Street-Level Bureaucracy

Street-level bureaucracy is a part of the public agency. A subset of government institutions comprised of the individuals who execute the laws and other public policies. Each of the individuals is assigned to a specific responsibility by the law. Examples of street-level bureaucrats include all individuals that interact on day to day basis with citizens of a nation executing a specific force behind rules and laws in accordance to their areas of expertise and knowledge.

This idea of street level bureaucracy was first accepted and brought to people by Michael Lipsky in the year 1977. He argued that these bureaucrats should be viewed as part of the policy makers and people who exercise political powers.

According to Lipsky street-level bureaucracy is faced with many challenges among them inadequate resources. These can be classified further into organizational resources and personal resources. In terms of organizational resources we have one major factors which is the manpower to client ratio. There should be enough people working at the same level job to ensure the service is delivered to the target clients without any stress and with consistency. On the other hand, there should be enough time for the bureaucrats in different fields of services to make decisions, access information and consult.

The second challenge facing street-level bureaucracy is threats and authority challenge. The conditions and situations under which the bureaucrats work and execute their relevant force expose them to both physical and psychological threats. On the other hand the only thing to counter the threats is the degree of authority that can be imposed. The greater the level of authority the less the threats to be experienced. It should also be noted that the greater the threat the more these bureaucrats feel that authority is not being respected.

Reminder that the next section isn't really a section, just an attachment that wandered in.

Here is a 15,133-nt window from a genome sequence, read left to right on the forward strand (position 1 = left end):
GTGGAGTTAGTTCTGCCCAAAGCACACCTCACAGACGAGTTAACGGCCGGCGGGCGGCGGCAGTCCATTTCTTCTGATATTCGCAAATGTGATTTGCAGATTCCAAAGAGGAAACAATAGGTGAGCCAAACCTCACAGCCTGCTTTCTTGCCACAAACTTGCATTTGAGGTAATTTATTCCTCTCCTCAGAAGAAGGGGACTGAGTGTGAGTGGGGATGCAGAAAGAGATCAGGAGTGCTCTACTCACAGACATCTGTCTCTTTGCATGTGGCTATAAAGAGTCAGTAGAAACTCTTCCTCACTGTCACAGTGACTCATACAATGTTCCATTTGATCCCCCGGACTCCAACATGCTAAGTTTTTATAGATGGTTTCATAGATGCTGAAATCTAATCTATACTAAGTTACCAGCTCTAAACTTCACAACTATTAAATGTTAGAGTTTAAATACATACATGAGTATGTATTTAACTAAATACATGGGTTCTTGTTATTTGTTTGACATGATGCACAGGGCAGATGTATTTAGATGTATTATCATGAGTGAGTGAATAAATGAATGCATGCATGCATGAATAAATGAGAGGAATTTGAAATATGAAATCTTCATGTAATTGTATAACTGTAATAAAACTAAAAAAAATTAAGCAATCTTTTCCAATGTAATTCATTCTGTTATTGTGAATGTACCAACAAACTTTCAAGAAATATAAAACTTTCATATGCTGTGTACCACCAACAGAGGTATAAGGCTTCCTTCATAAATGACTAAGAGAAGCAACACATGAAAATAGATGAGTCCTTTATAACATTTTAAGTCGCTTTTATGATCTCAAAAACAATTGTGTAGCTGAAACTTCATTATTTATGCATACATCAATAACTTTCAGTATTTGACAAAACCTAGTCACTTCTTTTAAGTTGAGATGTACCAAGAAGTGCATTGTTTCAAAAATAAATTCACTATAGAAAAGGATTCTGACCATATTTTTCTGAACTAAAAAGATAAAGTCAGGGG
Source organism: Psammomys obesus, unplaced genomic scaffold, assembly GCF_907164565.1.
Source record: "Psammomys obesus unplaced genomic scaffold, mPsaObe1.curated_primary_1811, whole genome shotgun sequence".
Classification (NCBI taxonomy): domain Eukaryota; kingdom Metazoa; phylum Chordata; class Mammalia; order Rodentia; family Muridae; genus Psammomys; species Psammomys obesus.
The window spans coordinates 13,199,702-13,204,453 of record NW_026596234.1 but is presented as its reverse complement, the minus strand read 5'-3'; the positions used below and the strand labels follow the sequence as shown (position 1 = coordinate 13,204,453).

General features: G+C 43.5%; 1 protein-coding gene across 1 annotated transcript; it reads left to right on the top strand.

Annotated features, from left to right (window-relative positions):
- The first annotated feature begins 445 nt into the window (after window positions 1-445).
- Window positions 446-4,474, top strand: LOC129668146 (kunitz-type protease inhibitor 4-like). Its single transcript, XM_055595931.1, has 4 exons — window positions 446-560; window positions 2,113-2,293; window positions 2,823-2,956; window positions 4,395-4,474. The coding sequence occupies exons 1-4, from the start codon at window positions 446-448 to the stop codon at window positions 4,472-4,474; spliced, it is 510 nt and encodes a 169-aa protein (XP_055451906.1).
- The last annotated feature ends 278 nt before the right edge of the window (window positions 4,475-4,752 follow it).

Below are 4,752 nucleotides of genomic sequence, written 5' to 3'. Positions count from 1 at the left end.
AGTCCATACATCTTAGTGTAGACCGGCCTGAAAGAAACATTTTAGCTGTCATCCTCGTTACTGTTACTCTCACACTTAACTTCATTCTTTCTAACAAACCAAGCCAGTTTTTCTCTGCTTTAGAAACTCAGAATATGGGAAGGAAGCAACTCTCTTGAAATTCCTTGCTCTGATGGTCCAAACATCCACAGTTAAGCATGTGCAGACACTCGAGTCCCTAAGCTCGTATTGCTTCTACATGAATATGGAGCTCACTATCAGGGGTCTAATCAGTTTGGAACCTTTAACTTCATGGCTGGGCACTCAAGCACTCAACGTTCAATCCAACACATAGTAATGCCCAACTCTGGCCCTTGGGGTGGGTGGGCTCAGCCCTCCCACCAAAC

Another setback is the expectations about their role performance. In most cases the bureaucrats perform their jobs under ambiguous and contradicting expectations and at times unattainable goals. It is also not possible for the bureaucrats to determine who they will serve as their clients.

In order to make decisions when confronted with complex problems and uncertainties discussed above, individuals who have the organizational mandate have developed mechanisms to make their job easier. They include psychological mechanisms to deal with challenges above.

There have been developed routines and duty allocation to cater for inadequate resources. This way the bureaucrats are able to make decisions and accomplish their jobs with less stress. At the same time routines help in reduction of physical and psychological threats. In the case of expectations and role performance, problems are encountered by changing the role expectations. That way, they influence the expectations of the bureaucrats.

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